Thankfully, Wah Wah Lounge is a more casual affair (any place named after a rock-out guitar pedal has to be). I mean, their strawberry-and-mango frappe is called the Wah-zu - there's no way an uppity eatery could cope with scrawling that screwball name on their fancypants menu. I could happily spend all day attacking their 'taters and sipping away on their drinks, like the cheesily-named The Pal (pear, apple and lime bliss!) or In The Pink (a blitz of watermelon and pineapple) which does the thirst-sating trick too.
Wah Wah Lounge, 1 Danks Street, Waterloo NSW (02) 9699 3456
The UN may have declared 2008 to be the International Year of the Potato, but that doesn't make my potato-hog tendencies any more respectable than they really are. It's good to know my weakness for spuds isn't a sole freaky affair though. Once at Bitton, when one of Sally's roesti potatoes ($3.50) slid clean off her plate and swooped straight onto the floor, she was compelled to apologise to the crisp-fried tater for letting an aerodynamic misfortune turn it into inedible fare. It's not such a weird thing to be so vocally sorry in such a circumstance because the roesti is pretty good at Bitton. It can be a little too well-oiled (perhaps explaining its easy flight onto the floor) and you probably need to let the grease sog up the paper before attacking the stack, but the golden crumbly pucks aren't something you'd order if you were feeling diet-saintly anyway.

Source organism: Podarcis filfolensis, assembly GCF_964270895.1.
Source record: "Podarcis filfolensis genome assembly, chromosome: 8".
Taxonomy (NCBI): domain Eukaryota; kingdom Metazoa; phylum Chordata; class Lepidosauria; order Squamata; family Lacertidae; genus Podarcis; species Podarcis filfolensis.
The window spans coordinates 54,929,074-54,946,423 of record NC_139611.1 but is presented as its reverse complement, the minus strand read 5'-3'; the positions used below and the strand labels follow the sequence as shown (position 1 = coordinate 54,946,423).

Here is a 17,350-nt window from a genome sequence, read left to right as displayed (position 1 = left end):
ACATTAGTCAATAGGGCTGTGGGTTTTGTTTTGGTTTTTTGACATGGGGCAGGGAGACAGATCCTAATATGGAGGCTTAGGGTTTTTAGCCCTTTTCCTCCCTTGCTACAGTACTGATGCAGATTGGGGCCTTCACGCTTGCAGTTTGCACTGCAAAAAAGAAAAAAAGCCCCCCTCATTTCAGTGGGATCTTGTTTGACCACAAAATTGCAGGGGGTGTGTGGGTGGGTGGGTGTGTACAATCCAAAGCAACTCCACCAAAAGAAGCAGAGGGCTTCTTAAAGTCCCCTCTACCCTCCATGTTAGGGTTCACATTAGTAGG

Bitton's one of those places that does the trad eggs-and-toast-and-sides thing very well, while adding some inspired breakfast options too - think Savoury Crepes with Mushrooms and Bechamel Sauce with Salad ($13). If the menu doesn't clue you to the fact, Bitton is a bit of a French affair and I love that when France were doing really well in the last soccer World Cup, the ABC news didn't just quiz the usual sports commentators about it but actually asked the Parisian-born cafe owner, David Bitton, for his two centimes on how the French team would do.
It's hard not to stretch your appetite to waistband-tight extremes at Bitton - but if you don't walk out of Bitton clasping an over-fed stomach, you can always stock on oils and condiments from the Bitton empire and other groceries at the gourmet food store next door.
Bitton, 37a Copeland St, Alexandria NSW (02) 9519 5111, bittongourmet.com.au
Bodhi, like any kind of yum cha, is a complete lottery depending on what bamboo steamers and small plates end up on your table. One plus about Bodhi is that it's out in the open, so it has that bonusly breezy weekend feel. The other plus, if you're a vegetarian or vegan, is that you don't have to cross-examine the waitress on whether each dish passes the dietary minefield or not - everything is vegan.
You have to be a bit prissy when at Bodhi - you can't say yes to everything or you end up with a big pile of dishes you can't finish and an eyebrow-raising bill to boot. (Lisa and I once did this, where we ended up with an $80 bill between the pair of us.) When you've got a big table of hungry people and everyone's vocally campaigning over whether to take up the wontons or dumplings or Chinese donuts that the waitress has bought - it can be quite fun. Like Yum Cha Idol, in a way.